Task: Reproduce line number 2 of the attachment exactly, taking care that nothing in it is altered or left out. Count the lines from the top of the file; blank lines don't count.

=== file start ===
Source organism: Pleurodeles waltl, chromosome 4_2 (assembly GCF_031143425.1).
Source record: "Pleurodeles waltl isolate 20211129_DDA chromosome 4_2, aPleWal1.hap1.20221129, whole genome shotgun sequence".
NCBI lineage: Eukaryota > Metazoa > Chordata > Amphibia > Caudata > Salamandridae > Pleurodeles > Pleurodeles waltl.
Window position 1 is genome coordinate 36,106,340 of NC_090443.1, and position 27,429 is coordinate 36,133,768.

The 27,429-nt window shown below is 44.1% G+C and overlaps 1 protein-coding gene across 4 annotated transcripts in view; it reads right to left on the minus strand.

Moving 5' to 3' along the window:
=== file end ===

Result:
Source record: "Pleurodeles waltl isolate 20211129_DDA chromosome 4_2, aPleWal1.hap1.20221129, whole genome shotgun sequence".